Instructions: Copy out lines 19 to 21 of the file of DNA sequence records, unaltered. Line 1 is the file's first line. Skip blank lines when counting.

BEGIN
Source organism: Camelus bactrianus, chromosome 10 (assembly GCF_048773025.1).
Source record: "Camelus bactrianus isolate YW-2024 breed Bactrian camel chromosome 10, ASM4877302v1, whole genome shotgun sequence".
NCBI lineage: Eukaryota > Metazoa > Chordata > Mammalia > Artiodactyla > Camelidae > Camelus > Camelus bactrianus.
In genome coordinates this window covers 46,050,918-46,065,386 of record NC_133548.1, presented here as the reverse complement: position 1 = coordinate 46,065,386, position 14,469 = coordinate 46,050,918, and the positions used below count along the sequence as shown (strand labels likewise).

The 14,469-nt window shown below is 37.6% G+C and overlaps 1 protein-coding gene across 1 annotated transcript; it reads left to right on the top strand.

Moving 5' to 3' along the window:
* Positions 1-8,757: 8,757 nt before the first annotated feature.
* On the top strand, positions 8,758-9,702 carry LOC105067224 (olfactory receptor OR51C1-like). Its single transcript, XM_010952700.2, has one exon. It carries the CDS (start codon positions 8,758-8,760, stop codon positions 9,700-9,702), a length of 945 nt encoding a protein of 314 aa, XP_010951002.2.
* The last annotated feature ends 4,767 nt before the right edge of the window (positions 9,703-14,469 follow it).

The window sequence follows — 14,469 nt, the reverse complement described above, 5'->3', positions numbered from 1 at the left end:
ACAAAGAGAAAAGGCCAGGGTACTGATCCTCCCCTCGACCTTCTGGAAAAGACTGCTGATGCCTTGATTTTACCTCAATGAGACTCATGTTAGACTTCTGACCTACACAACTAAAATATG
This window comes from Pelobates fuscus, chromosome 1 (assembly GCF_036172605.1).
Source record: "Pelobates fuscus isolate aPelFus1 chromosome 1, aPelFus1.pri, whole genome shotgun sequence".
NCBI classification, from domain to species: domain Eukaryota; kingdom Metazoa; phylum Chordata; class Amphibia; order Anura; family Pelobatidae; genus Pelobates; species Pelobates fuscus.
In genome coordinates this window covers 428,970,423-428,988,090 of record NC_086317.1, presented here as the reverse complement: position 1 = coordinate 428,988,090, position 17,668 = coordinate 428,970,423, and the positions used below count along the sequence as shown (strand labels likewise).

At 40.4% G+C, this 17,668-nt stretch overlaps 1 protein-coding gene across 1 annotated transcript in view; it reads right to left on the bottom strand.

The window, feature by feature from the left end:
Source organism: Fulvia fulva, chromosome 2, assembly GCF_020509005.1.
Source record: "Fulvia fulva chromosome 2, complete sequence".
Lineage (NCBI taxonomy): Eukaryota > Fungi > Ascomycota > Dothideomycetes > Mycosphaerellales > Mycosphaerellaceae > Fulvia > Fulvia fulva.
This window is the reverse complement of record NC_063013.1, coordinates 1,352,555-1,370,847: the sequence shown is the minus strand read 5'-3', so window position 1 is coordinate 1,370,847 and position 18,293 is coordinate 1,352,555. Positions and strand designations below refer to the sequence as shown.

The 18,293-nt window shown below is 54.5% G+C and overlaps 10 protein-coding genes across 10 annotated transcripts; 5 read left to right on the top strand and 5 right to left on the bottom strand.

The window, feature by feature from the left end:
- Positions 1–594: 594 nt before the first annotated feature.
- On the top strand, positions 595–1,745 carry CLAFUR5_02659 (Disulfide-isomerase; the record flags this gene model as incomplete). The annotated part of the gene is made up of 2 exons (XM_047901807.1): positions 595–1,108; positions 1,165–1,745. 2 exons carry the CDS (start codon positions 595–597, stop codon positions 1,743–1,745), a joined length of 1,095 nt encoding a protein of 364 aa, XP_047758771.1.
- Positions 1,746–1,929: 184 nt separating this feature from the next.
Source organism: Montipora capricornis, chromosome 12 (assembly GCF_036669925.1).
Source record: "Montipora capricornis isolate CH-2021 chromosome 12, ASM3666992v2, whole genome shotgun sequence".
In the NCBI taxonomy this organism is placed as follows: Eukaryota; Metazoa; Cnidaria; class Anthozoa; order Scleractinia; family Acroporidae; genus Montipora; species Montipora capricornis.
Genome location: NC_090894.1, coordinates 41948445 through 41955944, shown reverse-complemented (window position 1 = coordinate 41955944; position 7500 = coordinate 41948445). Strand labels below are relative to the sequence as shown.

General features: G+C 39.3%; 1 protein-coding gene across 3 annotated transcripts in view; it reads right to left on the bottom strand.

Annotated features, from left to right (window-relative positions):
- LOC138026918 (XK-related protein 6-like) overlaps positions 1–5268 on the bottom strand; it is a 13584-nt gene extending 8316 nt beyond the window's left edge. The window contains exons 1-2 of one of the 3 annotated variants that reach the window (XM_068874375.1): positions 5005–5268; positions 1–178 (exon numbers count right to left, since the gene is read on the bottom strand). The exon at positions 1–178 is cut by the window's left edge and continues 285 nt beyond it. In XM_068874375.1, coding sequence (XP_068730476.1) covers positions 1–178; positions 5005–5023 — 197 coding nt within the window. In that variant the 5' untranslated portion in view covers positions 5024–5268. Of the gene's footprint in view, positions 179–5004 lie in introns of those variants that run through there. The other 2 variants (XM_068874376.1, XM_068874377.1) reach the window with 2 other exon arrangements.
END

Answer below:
Source record: "Fulvia fulva chromosome 2, complete sequence".
Lineage (NCBI taxonomy): Eukaryota > Fungi > Ascomycota > Dothideomycetes > Mycosphaerellales > Mycosphaerellaceae > Fulvia > Fulvia fulva.
This window is the reverse complement of record NC_063013.1, coordinates 1,352,555-1,370,847: the sequence shown is the minus strand read 5'-3', so window position 1 is coordinate 1,370,847 and position 18,293 is coordinate 1,352,555. Positions and strand designations below refer to the sequence as shown.